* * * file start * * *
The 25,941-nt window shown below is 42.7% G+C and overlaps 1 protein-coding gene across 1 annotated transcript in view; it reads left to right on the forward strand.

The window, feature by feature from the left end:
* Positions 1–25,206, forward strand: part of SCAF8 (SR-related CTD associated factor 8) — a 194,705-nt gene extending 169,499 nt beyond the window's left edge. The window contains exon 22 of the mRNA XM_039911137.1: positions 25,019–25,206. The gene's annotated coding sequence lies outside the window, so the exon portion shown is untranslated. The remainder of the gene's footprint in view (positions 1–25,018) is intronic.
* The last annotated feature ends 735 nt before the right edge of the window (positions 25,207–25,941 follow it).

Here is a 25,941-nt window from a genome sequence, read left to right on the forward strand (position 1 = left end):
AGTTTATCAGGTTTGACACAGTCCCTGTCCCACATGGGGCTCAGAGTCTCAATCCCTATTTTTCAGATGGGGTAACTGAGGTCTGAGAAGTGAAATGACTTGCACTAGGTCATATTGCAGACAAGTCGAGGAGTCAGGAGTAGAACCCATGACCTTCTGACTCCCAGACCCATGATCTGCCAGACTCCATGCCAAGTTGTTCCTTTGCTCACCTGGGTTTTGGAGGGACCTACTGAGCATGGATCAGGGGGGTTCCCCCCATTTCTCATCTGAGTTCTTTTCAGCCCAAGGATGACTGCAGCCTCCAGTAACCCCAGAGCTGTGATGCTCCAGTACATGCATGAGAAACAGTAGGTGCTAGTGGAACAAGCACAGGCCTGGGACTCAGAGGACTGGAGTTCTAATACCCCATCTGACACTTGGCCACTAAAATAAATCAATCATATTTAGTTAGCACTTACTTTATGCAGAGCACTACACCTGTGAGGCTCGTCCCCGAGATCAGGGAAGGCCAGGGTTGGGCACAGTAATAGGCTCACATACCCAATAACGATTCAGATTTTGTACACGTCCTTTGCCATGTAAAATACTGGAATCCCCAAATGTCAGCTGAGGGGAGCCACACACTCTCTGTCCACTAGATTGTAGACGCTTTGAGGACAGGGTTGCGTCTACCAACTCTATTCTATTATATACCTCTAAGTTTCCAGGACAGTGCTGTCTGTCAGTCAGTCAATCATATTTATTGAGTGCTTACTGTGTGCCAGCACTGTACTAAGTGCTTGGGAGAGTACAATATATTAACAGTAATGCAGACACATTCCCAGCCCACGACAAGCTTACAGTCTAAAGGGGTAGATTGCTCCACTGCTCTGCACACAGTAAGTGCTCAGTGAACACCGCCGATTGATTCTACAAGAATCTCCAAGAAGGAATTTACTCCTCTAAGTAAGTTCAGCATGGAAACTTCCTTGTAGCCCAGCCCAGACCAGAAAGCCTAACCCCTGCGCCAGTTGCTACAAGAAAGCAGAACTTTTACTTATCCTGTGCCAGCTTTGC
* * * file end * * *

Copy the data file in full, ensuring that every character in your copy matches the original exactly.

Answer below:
The 25,941-nt window shown below is 42.7% G+C and overlaps 1 protein-coding gene across 1 annotated transcript in view; it reads left to right on the forward strand.

The window, feature by feature from the left end:
* Positions 1–25,206, forward strand: part of SCAF8 (SR-related CTD associated factor 8) — a 194,705-nt gene extending 169,499 nt beyond the window's left edge. The window contains exon 22 of the mRNA XM_039911137.1: positions 25,019–25,206. The gene's annotated coding sequence lies outside the window, so the exon portion shown is untranslated. The remainder of the gene's footprint in view (positions 1–25,018) is intronic.
* The last annotated feature ends 735 nt before the right edge of the window (positions 25,207–25,941 follow it).

Here is a 25,941-nt window from a genome sequence, read left to right on the forward strand (position 1 = left end):
AGTTTATCAGGTTTGACACAGTCCCTGTCCCACATGGGGCTCAGAGTCTCAATCCCTATTTTTCAGATGGGGTAACTGAGGTCTGAGAAGTGAAATGACTTGCACTAGGTCATATTGCAGACAAGTCGAGGAGTCAGGAGTAGAACCCATGACCTTCTGACTCCCAGACCCATGATCTGCCAGACTCCATGCCAAGTTGTTCCTTTGCTCACCTGGGTTTTGGAGGGACCTACTGAGCATGGATCAGGGGGGTTCCCCCCATTTCTCATCTGAGTTCTTTTCAGCCCAAGGATGACTGCAGCCTCCAGTAACCCCAGAGCTGTGATGCTCCAGTACATGCATGAGAAACAGTAGGTGCTAGTGGAACAAGCACAGGCCTGGGACTCAGAGGACTGGAGTTCTAATACCCCATCTGACACTTGGCCACTAAAATAAATCAATCATATTTAGTTAGCACTTACTTTATGCAGAGCACTACACCTGTGAGGCTCGTCCCCGAGATCAGGGAAGGCCAGGGTTGGGCACAGTAATAGGCTCACATACCCAATAACGATTCAGATTTTGTACACGTCCTTTGCCATGTAAAATACTGGAATCCCCAAATGTCAGCTGAGGGGAGCCACACACTCTCTGTCCACTAGATTGTAGACGCTTTGAGGACAGGGTTGCGTCTACCAACTCTATTCTATTATATACCTCTAAGTTTCCAGGACAGTGCTGTCTGTCAGTCAGTCAATCATATTTATTGAGTGCTTACTGTGTGCCAGCACTGTACTAAGTGCTTGGGAGAGTACAATATATTAACAGTAATGCAGACACATTCCCAGCCCACGACAAGCTTACAGTCTAAAGGGGTAGATTGCTCCACTGCTCTGCACACAGTAAGTGCTCAGTGAACACCGCCGATTGATTCTACAAGAATCTCCAAGAAGGAATTTACTCCTCTAAGTAAGTTCAGCATGGAAACTTCCTTGTAGCCCAGCCCAGACCAGAAAGCCTAACCCCTGCGCCAGTTGCTACAAGAAAGCAGAACTTTTACTTATCCTGTGCCAGCTTTGC